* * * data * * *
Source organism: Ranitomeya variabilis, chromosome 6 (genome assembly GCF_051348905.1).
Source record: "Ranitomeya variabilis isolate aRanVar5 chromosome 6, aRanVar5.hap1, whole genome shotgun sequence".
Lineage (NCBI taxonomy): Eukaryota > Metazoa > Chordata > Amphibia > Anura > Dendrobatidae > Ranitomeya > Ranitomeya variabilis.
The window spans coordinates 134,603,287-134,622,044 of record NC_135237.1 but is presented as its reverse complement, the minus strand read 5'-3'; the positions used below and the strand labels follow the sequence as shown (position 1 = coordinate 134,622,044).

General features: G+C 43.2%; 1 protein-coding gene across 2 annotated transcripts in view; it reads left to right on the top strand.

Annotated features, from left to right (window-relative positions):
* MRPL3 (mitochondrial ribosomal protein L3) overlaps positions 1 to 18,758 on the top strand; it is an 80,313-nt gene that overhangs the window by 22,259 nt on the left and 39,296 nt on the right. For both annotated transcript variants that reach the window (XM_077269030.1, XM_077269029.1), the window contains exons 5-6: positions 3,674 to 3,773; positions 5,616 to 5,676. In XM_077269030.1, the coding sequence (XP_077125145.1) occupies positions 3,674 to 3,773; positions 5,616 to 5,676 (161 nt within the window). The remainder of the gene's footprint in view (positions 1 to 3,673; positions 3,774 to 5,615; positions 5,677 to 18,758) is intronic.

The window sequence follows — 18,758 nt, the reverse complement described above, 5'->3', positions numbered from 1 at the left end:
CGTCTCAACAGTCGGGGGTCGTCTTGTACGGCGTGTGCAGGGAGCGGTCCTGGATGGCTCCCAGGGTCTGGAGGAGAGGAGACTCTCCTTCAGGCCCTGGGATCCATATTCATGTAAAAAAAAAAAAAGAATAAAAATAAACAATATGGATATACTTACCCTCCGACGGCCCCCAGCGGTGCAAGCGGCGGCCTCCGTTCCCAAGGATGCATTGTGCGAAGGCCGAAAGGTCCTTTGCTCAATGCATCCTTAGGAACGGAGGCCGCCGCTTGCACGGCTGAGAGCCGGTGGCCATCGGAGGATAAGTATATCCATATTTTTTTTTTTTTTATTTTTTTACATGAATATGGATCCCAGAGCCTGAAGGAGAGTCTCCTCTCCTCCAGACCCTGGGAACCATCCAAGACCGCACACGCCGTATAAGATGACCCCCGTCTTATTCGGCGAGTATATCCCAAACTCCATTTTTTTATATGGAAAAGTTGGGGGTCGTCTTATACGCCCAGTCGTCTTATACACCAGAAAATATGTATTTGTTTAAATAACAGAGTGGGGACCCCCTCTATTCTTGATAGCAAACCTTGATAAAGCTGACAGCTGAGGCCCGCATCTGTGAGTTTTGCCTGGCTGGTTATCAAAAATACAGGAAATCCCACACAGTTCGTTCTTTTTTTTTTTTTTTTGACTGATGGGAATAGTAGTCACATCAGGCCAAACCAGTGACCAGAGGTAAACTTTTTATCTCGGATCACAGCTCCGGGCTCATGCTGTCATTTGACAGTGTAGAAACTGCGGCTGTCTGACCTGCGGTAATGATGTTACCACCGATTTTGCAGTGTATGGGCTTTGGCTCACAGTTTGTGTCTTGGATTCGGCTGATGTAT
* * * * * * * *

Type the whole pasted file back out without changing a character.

Source organism: Ranitomeya variabilis, chromosome 6 (genome assembly GCF_051348905.1).
Source record: "Ranitomeya variabilis isolate aRanVar5 chromosome 6, aRanVar5.hap1, whole genome shotgun sequence".
Lineage (NCBI taxonomy): Eukaryota > Metazoa > Chordata > Amphibia > Anura > Dendrobatidae > Ranitomeya > Ranitomeya variabilis.
The window spans coordinates 134,603,287-134,622,044 of record NC_135237.1 but is presented as its reverse complement, the minus strand read 5'-3'; the positions used below and the strand labels follow the sequence as shown (position 1 = coordinate 134,622,044).

General features: G+C 43.2%; 1 protein-coding gene across 2 annotated transcripts in view; it reads left to right on the top strand.

Annotated features, from left to right (window-relative positions):
* MRPL3 (mitochondrial ribosomal protein L3) overlaps positions 1 to 18,758 on the top strand; it is an 80,313-nt gene that overhangs the window by 22,259 nt on the left and 39,296 nt on the right. For both annotated transcript variants that reach the window (XM_077269030.1, XM_077269029.1), the window contains exons 5-6: positions 3,674 to 3,773; positions 5,616 to 5,676. In XM_077269030.1, the coding sequence (XP_077125145.1) occupies positions 3,674 to 3,773; positions 5,616 to 5,676 (161 nt within the window). The remainder of the gene's footprint in view (positions 1 to 3,673; positions 3,774 to 5,615; positions 5,677 to 18,758) is intronic.

The window sequence follows — 18,758 nt, the reverse complement described above, 5'->3', positions numbered from 1 at the left end:
CGTCTCAACAGTCGGGGGTCGTCTTGTACGGCGTGTGCAGGGAGCGGTCCTGGATGGCTCCCAGGGTCTGGAGGAGAGGAGACTCTCCTTCAGGCCCTGGGATCCATATTCATGTAAAAAAAAAAAAAGAATAAAAATAAACAATATGGATATACTTACCCTCCGACGGCCCCCAGCGGTGCAAGCGGCGGCCTCCGTTCCCAAGGATGCATTGTGCGAAGGCCGAAAGGTCCTTTGCTCAATGCATCCTTAGGAACGGAGGCCGCCGCTTGCACGGCTGAGAGCCGGTGGCCATCGGAGGATAAGTATATCCATATTTTTTTTTTTTTTATTTTTTTACATGAATATGGATCCCAGAGCCTGAAGGAGAGTCTCCTCTCCTCCAGACCCTGGGAACCATCCAAGACCGCACACGCCGTATAAGATGACCCCCGTCTTATTCGGCGAGTATATCCCAAACTCCATTTTTTTATATGGAAAAGTTGGGGGTCGTCTTATACGCCCAGTCGTCTTATACACCAGAAAATATGTATTTGTTTAAATAACAGAGTGGGGACCCCCTCTATTCTTGATAGCAAACCTTGATAAAGCTGACAGCTGAGGCCCGCATCTGTGAGTTTTGCCTGGCTGGTTATCAAAAATACAGGAAATCCCACACAGTTCGTTCTTTTTTTTTTTTTTTTGACTGATGGGAATAGTAGTCACATCAGGCCAAACCAGTGACCAGAGGTAAACTTTTTATCTCGGATCACAGCTCCGGGCTCATGCTGTCATTTGACAGTGTAGAAACTGCGGCTGTCTGACCTGCGGTAATGATGTTACCACCGATTTTGCAGTGTATGGGCTTTGGCTCACAGTTTGTGTCTTGGATTCGGCTGATGTAT